UNCLE SMILEY’S BOYS.
BY LOUISA M. ALCOTT.
“WHAT’S the matter, Bob?” asked the kind old gentleman, as my brother came in, looking both angry and ashamed.
“Got whipped at school, and I don’t like it,” growled Bob, rubbing his right hand, the palm of which was still red and tingling.
“I’m sorry, but I guess you deserved it,” said uncle, soberly.
“Don’t care if I did; it’s a mean shame; ought not to be allowed;” answered Bob, indignantly.
“I don’t like it, either, and when I was keeping school I never tried but once.”
“Tell about that, uncle; I like to hear your stories,” said Bob, brightening up a little.
“Well, I was a young man, and I took a country school to begin with. It was winter time, and a good many boys came. You know I’m a mild man, naturally. I was very mild, then, and the boys thought they could do as they liked with the new master.
“I bore their tricks and disrespect as long as I could, hoping to conquer by kindness, but they didn’t understand that sort of discipline, and I soon found that the order of the whole school would be destroyed, if I did not assert my authority and subdue these fellows.
“So I made up my mind to punish the worst boy of the set, as an example to the rest. I didn’t like the task, and put it off as long as I could, but this boy soon gave me a chance which I could not pass by, and I whipped him.
“He was almost as large as myself, and resisted stoutly, so we had a regular tussle; for when I once began, I was bent on finishing the job. I did finish it, and the boy went home entirely subdued.
“The others appeared to be deeply impressed, and treated me with more respect after conquering the biggest and worst boy in the school.
“It seemed to have a good effect, but I was not satisfied with myself. I felt ashamed when I recalled that scene, and saw myself fighting with the boy. It wasn’t dignified, and, worse still, it wasn’t kind. Something must be wanting in me if I couldn’t sway the lad by gentler means, but had to set an example of brute force and unlovely anger.
“Well, I turned the matter over in my mind and resolved to try some other way if I was called upon to punish any more of my pupils.
“For some time they behaved very well, and I hoped there never would be any need of another scene. But one day two of the middle-sized boys behaved very badly, so badly that I could not let it pass, and decided to try my new punishment.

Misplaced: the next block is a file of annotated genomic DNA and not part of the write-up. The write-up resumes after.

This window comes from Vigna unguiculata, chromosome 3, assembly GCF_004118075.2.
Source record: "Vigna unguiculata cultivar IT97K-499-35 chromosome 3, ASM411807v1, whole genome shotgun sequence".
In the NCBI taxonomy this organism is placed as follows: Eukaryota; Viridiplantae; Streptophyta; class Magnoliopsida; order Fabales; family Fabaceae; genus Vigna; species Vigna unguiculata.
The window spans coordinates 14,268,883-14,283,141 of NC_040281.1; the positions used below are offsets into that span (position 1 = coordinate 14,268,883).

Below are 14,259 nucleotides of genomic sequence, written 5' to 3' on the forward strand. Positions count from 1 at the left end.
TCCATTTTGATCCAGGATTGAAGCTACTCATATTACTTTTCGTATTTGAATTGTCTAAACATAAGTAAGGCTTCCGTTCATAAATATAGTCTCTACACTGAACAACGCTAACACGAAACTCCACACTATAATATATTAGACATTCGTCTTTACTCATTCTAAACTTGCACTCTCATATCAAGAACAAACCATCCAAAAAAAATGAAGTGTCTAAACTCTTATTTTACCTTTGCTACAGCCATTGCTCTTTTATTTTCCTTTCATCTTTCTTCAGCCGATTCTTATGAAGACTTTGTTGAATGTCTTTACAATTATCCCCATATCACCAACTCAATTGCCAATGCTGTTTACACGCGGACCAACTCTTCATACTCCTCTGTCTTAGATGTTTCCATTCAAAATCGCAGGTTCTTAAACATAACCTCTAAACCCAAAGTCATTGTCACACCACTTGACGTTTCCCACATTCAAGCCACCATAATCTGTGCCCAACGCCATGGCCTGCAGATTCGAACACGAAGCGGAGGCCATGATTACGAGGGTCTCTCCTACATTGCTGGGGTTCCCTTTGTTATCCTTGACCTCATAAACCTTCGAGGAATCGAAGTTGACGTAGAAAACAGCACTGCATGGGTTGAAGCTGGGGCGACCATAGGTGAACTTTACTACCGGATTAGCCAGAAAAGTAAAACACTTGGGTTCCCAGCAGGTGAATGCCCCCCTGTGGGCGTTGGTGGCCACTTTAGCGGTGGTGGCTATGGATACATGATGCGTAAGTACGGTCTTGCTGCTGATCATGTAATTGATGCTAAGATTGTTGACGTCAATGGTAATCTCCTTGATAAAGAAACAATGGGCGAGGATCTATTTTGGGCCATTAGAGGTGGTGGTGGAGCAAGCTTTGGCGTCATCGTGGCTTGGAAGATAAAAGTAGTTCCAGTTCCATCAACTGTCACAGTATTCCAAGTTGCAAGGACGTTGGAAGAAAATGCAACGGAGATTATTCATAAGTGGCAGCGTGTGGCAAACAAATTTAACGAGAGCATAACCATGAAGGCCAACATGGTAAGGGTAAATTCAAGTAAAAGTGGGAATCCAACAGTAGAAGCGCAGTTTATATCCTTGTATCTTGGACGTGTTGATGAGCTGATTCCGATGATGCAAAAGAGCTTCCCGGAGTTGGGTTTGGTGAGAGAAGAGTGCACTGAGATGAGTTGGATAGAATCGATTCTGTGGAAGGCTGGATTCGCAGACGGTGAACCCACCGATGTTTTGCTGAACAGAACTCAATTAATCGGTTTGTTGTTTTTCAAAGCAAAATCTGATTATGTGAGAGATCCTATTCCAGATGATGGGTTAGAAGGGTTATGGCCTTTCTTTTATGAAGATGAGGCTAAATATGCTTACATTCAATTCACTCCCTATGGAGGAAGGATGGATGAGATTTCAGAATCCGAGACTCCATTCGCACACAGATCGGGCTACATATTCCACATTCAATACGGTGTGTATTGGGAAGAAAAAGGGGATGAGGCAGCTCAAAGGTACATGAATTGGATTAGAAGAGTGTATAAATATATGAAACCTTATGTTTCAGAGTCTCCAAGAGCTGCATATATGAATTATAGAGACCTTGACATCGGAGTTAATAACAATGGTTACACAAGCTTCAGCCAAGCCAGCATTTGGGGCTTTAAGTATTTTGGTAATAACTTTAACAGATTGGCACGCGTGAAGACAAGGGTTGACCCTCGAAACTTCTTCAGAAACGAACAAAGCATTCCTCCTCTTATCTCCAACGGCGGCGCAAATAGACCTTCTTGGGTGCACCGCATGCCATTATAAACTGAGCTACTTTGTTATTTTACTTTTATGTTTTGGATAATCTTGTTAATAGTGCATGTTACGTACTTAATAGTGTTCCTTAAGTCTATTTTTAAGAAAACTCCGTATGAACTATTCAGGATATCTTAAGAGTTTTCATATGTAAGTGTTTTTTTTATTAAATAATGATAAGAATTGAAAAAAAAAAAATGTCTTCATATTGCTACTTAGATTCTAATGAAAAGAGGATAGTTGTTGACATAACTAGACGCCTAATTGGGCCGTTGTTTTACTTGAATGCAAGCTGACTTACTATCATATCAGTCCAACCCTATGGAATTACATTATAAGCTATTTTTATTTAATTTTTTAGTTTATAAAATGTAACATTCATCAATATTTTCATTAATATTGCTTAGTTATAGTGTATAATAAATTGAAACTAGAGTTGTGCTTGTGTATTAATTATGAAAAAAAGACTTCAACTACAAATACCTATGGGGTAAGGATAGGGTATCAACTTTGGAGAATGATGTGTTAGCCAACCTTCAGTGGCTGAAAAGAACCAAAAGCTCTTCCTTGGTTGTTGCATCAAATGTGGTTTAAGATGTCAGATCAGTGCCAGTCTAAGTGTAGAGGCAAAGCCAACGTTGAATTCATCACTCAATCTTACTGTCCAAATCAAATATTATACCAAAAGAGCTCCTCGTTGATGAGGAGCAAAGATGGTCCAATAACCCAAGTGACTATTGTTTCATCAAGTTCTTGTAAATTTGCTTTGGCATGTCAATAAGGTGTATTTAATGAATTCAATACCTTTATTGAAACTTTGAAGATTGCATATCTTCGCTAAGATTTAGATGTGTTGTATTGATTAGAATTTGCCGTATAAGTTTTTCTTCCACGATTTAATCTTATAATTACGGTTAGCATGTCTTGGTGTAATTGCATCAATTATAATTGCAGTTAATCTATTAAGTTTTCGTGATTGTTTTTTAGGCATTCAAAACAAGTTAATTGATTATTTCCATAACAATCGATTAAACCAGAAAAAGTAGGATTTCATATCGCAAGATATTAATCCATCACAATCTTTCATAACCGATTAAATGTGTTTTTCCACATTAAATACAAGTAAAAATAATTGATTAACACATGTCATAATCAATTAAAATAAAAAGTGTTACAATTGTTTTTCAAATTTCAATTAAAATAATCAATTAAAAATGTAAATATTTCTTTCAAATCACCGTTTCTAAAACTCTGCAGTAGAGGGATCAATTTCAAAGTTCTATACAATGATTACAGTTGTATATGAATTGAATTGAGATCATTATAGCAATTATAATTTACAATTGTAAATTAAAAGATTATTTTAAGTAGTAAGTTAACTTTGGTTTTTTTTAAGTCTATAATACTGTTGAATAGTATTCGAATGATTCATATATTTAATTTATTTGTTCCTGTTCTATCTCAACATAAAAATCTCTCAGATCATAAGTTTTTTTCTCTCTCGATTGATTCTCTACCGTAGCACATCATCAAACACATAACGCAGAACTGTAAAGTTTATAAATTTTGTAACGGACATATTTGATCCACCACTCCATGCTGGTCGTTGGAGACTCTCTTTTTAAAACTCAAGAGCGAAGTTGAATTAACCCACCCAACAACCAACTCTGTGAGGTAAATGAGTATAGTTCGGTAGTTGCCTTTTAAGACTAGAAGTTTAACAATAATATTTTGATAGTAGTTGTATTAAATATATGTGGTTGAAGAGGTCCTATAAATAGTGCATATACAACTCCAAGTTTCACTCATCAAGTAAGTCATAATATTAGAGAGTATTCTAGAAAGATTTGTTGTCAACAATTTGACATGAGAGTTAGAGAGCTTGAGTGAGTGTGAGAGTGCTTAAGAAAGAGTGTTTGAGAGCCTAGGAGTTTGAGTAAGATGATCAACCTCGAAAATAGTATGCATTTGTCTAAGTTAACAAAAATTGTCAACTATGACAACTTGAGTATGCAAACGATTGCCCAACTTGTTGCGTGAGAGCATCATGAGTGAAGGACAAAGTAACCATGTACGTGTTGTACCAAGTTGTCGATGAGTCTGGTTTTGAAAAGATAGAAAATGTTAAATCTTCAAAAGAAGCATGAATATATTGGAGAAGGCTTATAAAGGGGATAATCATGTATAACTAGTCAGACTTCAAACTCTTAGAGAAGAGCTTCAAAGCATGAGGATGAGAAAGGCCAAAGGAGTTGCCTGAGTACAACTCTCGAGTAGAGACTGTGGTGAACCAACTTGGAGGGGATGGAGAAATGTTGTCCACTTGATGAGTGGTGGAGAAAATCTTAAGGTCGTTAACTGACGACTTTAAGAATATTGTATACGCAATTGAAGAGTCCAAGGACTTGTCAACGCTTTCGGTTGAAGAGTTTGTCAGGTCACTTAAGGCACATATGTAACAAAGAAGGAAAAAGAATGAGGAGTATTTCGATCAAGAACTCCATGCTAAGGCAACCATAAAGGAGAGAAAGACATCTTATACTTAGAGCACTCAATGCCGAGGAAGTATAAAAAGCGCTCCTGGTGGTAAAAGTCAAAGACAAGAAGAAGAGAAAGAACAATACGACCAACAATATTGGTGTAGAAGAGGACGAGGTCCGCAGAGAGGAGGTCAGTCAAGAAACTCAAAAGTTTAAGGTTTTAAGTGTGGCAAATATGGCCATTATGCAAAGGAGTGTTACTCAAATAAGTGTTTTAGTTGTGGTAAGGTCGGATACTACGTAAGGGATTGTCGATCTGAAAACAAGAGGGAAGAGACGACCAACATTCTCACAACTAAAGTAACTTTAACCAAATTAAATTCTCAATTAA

“So I bade all the scholars put down their books and listen to me. The two unruly lads were called up. and looking at them as kindly and sorrowfully as I felt, I said:
“Boys, I’ve tried to be patient with you; tried to remind you of the rules and help you to keep them; but you won’t be good, and I can’t let you disturb the whole school, so I must punish you. I can’t bear to whip you; it hurts me more than it does you, and I’ve thought it might help you to remember better if you feruled me, instead of my feruling you.
“There was dead silence as I paused, then a stir of excitement all through the room. The girls looked half-scared, half-indignant, for they all loved me and did their best to be good. Most of the boys looked sober — all much surprised, and a few rather amused.
“Bill, the elder culprit, laughed, as if he thought it would be a good joke to whip the master. Charley, the younger, a boy who was naughty from thoughtlessness more than from the love of evil, looked much distressed, and seemed covered with shame at the idea.
“Handing the ferule to Bill, I said, gravely, as I held out my hand:
“Give me half-a-dozen strokes, and if it pains you to do it to me as it does me to do it to you, I think you will try not to forget the rules again.
“Bill was a poor, neglected lad, who had never had home care and love, and so was bad because he thought no one cared what he did. He took the rule, struck three blows, then paused suddenly and glanced around the room, as a sob was heard. Several girls were crying, and all the boys looked ashamed of him.
“‘Go on,’ I said, and he hurriedly added three much lighter strokes, then dropped the rule as if it burnt him, and thrust both hands in his pockets, trying to look unconcerned.
“‘Now, Charley,’ I said, still kindly and sorrowfully.
“The poor little fellow looked from my reddened palm to my face several times, but couldn’t do it, and throwing the rule away from him, he caught my hand in both his, saying, with the tears running down his cheeks:
“‘Oh! sir, I can’t hit you! Don’t ask me to! I deserve a whipping, and I’d rather have two than strike you once.'”
“Good for Charley, he was a regular trump,” cried Bob, much excited.
Uncle smiled at his forgetfulness of his own tingling palm and went on:
“Well, that touched us all, of course. It was just what I wanted; and it did more good than a dozen whippings.
“I just took both the lads by the hand and said:
“‘My dear boys, I think this is punishment enough, so let us forgive, and try to do better for the future. Only remember one thing — I don’t want to be nothing but a master to you; I want to be a friend; to help you, and make not only good scholars, but good and happy boys. Come, shake hands, and promise me you will try.’
“I got two hearty squeezes, two muttered ‘thanks sirs’ and the boys went back to their seats perfectly subdued and very penitent. Charley never gave me any more trouble, and Bill tried his very best. I knew how much he had to fight against, so I did my best to make things easy for him, and interested the scholars in him by telling how rich they were compared to him, and how much they could do for the poor fellow.”
“They all had kind hearts, and all lent a hand, to Bill’s great surprise and gratitude, and by spring he was a different boy.”
— Youths’ Companion.
The Portsmouth Times (Portsmouth, Ohio) Apr 23, 1870